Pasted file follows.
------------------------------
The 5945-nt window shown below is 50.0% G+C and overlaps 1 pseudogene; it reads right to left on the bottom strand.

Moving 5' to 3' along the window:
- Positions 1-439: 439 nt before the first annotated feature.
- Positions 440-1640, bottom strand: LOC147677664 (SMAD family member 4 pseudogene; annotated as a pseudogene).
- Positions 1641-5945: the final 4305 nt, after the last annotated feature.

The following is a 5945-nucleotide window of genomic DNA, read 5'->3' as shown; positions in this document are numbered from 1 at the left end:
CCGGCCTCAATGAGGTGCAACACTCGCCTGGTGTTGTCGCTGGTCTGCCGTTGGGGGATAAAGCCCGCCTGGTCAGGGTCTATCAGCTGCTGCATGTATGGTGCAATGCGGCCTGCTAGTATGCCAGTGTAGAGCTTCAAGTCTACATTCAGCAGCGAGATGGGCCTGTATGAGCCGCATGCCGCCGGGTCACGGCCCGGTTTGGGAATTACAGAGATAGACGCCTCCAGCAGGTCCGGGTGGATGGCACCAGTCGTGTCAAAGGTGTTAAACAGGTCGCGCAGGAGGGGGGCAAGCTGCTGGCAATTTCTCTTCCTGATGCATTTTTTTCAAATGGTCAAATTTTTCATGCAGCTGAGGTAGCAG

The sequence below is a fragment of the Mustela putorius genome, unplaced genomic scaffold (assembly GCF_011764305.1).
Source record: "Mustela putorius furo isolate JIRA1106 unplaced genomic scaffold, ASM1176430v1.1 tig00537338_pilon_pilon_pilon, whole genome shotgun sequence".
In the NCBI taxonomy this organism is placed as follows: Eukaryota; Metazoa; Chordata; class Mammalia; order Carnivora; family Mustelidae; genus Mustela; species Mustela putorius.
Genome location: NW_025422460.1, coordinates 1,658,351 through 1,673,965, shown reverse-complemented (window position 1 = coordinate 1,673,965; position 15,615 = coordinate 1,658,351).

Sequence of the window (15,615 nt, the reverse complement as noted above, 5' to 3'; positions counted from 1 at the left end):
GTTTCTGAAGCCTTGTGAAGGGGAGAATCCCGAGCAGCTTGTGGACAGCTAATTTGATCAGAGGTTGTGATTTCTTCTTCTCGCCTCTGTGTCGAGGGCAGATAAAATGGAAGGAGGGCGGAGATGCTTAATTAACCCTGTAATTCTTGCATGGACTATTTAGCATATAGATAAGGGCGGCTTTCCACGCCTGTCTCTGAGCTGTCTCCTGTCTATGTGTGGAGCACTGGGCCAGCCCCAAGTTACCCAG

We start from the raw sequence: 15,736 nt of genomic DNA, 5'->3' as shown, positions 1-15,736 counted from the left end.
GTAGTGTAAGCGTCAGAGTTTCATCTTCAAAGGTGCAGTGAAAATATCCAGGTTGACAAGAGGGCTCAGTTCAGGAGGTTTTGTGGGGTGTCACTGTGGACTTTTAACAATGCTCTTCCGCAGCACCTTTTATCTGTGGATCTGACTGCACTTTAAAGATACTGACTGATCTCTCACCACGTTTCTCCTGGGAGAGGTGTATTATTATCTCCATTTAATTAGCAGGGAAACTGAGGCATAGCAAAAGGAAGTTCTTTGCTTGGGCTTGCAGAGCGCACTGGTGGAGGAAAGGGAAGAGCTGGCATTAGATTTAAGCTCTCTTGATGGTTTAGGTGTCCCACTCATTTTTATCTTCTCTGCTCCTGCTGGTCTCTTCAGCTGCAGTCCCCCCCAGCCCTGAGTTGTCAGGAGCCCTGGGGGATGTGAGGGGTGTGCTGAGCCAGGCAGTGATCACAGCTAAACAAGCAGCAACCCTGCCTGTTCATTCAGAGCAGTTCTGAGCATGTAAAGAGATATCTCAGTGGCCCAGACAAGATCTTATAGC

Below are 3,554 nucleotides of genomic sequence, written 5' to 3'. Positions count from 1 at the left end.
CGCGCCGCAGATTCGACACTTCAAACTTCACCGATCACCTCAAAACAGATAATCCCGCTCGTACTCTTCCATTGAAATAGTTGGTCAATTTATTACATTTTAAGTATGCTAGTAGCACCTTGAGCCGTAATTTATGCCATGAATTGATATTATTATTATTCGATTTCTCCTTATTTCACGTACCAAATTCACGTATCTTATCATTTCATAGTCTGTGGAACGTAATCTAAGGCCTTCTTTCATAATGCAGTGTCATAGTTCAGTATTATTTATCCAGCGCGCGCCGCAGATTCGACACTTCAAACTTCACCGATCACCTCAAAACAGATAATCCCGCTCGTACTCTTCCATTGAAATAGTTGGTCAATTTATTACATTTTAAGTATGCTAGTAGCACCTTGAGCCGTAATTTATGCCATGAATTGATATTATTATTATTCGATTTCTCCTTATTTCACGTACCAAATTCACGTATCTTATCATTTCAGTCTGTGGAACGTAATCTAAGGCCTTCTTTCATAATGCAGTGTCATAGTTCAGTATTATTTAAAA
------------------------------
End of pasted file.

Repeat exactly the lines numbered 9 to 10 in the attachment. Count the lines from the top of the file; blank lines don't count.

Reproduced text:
Source record: "Mustela putorius furo isolate JIRA1106 unplaced genomic scaffold, ASM1176430v1.1 tig00537338_pilon_pilon_pilon, whole genome shotgun sequence".
In the NCBI taxonomy this organism is placed as follows: Eukaryota; Metazoa; Chordata; class Mammalia; order Carnivora; family Mustelidae; genus Mustela; species Mustela putorius.